Many children with autism respond to a gluten-free/cf diet, but not all. For this reason, it is still controversial some fifty years later after first proposed, because not every child responds...despite remarkable improvement in some.

About 20-40% of ataxia and peripheral neuropathy are caused by gluten sensitivity by recent study, not all.

Some seizures are caused by gluten sensitivity/celiac disease, but certainly not all.

There are many, many, many causes, nutritional, genetic and otherwise, that contribute to these diseases.

I wouldn't ever suggest anything close to all autoimmune disease begins with gluten (or casein) sensitivity, but you won't find me saying gluten sensitivity doesn't possibly contribute to other autoimmune disease besides celiac disease.

I think there are likely multiple causes and multiple treatments for many disease processes, particularly "autoimmune" disease. We categorize autoimmune and other disease by the symptoms, the part of the body involved, rather than by the triggers or cause...because the triggers or cause are often unknown.

Celiac disease is the only autoimmune disease where the cause IS KNOWN, but researches are starting to suspect that gluten can cause autoimmune attack of other organs with or without co-existing celiac disease...and perhaps other gluten related autoantibodies that we don't yet know about will emerge.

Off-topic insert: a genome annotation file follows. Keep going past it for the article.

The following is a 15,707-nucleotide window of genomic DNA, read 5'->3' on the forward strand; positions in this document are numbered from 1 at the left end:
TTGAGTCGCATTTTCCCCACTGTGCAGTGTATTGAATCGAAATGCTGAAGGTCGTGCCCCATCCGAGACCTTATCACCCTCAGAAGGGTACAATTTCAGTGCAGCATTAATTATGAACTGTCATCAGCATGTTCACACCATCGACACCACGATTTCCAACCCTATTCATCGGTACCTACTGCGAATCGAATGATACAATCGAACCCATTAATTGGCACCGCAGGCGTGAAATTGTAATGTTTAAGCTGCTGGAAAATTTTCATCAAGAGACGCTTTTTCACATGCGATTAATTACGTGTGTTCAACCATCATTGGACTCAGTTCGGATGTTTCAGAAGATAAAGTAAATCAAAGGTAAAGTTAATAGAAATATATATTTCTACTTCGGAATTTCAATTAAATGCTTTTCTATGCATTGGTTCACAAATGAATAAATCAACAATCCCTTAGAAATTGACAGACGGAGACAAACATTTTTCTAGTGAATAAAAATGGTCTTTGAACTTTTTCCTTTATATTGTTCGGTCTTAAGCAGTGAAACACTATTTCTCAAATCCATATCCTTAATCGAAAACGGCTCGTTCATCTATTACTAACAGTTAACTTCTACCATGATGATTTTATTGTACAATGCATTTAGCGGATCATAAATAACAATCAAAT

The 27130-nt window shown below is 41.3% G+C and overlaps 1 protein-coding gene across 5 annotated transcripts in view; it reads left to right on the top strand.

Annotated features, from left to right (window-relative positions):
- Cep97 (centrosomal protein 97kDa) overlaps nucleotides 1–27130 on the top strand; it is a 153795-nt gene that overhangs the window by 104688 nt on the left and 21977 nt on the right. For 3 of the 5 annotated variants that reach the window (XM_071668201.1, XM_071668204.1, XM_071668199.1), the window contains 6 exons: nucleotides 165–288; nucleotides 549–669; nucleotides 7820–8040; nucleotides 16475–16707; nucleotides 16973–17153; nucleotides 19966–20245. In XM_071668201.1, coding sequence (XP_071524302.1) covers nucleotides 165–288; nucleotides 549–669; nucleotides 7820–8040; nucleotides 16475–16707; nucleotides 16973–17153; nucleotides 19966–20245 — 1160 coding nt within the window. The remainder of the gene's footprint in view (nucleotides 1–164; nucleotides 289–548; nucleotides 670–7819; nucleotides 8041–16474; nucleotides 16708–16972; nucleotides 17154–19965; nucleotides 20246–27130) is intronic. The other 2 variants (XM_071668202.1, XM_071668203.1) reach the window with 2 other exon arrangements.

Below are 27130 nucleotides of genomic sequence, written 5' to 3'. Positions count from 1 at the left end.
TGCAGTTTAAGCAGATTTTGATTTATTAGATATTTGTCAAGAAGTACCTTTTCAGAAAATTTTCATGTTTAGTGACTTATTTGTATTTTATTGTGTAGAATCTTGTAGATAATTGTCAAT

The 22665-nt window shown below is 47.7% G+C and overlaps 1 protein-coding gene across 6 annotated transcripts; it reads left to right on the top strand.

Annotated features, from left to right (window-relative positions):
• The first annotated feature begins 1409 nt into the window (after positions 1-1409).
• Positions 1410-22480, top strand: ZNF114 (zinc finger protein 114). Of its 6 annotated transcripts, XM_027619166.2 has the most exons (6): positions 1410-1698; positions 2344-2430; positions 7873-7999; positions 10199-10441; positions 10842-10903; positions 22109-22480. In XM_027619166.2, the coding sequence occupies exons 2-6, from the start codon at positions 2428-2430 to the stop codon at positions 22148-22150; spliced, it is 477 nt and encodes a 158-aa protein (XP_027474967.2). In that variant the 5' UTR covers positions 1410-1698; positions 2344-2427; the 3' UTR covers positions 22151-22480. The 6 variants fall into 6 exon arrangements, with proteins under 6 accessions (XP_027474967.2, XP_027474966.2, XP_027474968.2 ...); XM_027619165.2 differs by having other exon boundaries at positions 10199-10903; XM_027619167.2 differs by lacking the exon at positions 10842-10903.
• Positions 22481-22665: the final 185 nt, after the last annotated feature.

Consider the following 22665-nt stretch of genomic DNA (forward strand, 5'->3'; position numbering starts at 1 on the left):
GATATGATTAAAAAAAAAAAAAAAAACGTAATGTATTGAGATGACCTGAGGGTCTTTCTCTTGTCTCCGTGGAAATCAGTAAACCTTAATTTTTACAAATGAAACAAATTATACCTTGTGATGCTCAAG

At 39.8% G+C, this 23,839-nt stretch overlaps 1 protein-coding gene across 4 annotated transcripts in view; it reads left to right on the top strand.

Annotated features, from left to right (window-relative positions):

Other suspected causes?? Bacteria? Virus? Spirochete? Other food sensitivity? Vitamin deficiency?

We have to stop thinking that there is only one cause/trigger of a disease or that one treatment fits all. I just don't think it works like that. Heck, a gluten free diet doesn't fix ALL celiacs, as there is refractory sprue. Do you suppose those patients might need a casein, soy free diet, too? Or maybe more of a certain nutrient?

Does this make sense to anyone else?

Cara

I wanted to remark on gluten being a problem for non-Celiac (what ever that really means). Non-Celiac, do you mean doesn't have the genes, doesn't show antibodies in the blood, doesn't show antibodies in the stool, doesn't have damage done to the villi or something else?

LOL...good question! I think all of the above apply. Good post!

Share this post


Link to post
Share on other sites
I think too often we think in all or nothing ways, and look for a "one answer fits all" solution, rather than consider it might be an answer for a subset of the population. I think it is a shame when science discounts a possible treatment for a condition because it doesn't work for everyone, and sadly, that happens all the time.